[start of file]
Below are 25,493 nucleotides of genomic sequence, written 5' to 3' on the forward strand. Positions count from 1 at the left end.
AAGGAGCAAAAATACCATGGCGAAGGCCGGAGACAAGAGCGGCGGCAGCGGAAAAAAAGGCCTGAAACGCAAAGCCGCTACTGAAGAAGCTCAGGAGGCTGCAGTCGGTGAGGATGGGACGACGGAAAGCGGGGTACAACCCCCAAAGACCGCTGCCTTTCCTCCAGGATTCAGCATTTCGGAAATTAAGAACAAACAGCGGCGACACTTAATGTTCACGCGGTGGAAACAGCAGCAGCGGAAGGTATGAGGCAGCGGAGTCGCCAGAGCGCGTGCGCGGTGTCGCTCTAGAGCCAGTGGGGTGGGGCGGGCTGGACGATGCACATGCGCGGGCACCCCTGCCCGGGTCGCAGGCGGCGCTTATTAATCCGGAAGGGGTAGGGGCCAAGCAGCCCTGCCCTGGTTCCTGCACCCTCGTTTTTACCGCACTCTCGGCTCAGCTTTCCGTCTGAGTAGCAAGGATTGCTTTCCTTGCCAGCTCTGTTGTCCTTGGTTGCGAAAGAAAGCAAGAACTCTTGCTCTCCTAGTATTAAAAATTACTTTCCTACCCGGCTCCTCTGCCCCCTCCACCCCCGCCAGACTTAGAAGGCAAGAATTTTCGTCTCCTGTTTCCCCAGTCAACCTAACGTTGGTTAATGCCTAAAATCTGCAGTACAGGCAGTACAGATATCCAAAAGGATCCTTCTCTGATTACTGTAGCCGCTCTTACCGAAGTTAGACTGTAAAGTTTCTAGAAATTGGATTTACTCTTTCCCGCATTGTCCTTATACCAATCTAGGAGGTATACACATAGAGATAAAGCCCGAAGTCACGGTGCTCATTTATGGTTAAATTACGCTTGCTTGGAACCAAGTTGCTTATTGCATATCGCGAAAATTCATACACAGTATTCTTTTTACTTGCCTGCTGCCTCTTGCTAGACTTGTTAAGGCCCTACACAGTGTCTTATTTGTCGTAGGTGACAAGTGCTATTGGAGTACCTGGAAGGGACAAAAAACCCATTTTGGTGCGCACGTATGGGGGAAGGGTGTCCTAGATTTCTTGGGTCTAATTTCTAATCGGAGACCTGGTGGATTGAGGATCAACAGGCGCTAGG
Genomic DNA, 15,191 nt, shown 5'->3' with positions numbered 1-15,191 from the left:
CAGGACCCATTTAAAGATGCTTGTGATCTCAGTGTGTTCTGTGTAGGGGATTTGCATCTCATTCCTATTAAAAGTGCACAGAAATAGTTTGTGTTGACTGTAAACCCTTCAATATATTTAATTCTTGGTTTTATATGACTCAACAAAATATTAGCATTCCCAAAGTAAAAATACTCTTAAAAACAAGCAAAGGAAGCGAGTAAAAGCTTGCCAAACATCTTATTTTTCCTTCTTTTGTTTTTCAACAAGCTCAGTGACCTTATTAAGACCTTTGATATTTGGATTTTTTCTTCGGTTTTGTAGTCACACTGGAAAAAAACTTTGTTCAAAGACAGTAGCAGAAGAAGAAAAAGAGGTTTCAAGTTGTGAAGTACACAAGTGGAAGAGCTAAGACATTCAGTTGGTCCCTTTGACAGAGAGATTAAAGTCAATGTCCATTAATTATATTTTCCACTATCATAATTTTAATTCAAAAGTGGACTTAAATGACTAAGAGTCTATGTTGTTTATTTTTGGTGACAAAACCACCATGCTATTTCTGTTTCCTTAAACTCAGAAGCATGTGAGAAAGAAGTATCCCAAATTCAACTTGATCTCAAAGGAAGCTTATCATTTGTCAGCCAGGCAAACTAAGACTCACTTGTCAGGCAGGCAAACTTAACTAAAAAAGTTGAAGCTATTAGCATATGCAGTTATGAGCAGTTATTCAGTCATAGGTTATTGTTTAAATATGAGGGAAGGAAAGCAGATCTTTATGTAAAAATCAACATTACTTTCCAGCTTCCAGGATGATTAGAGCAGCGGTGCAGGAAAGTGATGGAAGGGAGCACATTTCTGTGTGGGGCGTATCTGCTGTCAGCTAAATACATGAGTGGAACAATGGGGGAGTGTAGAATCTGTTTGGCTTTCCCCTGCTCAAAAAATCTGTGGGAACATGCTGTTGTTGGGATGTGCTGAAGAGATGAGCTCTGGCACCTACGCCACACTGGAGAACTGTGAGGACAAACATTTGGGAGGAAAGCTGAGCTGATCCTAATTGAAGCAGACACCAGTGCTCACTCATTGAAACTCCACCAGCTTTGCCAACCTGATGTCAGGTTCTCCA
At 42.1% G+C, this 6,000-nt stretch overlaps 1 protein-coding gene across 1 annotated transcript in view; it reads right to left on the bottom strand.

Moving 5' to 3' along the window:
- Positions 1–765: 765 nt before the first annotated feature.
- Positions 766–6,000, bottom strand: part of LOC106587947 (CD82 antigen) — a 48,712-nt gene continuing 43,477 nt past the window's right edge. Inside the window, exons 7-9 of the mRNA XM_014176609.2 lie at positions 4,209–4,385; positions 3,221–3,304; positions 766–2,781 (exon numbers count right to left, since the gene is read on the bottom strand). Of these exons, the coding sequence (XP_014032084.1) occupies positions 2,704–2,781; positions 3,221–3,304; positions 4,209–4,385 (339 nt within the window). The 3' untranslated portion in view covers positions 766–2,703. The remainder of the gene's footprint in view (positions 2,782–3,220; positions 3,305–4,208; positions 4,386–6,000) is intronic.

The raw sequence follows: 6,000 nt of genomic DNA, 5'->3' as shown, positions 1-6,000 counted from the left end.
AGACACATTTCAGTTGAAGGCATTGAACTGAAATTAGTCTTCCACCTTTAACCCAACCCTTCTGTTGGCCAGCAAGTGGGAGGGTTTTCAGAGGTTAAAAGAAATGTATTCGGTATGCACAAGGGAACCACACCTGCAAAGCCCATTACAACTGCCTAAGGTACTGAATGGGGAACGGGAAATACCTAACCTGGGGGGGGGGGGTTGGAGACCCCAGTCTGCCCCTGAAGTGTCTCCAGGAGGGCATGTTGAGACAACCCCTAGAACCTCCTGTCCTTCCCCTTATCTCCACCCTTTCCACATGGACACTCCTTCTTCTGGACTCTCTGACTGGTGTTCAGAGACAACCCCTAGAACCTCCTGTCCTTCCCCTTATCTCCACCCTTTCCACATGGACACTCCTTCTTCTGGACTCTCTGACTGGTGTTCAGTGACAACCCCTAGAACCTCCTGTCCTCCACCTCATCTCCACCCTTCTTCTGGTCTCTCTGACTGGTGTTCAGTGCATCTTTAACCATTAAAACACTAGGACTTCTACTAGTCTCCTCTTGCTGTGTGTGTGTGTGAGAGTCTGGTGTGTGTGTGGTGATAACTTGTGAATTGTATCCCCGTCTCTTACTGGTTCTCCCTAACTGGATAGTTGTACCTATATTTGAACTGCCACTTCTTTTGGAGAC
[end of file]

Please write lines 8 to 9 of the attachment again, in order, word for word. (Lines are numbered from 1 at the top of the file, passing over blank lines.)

- Positions 766–6,000, bottom strand: part of LOC106587947 (CD82 antigen) — a 48,712-nt gene continuing 43,477 nt past the window's right edge. Inside the window, exons 7-9 of the mRNA XM_014176609.2 lie at positions 4,209–4,385; positions 3,221–3,304; positions 766–2,781 (exon numbers count right to left, since the gene is read on the bottom strand). Of these exons, the coding sequence (XP_014032084.1) occupies positions 2,704–2,781; positions 3,221–3,304; positions 4,209–4,385 (339 nt within the window). The 3' untranslated portion in view covers positions 766–2,703. The remainder of the gene's footprint in view (positions 2,782–3,220; positions 3,305–4,208; positions 4,386–6,000) is intronic.

The raw sequence follows: 6,000 nt of genomic DNA, 5'->3' as shown, positions 1-6,000 counted from the left end.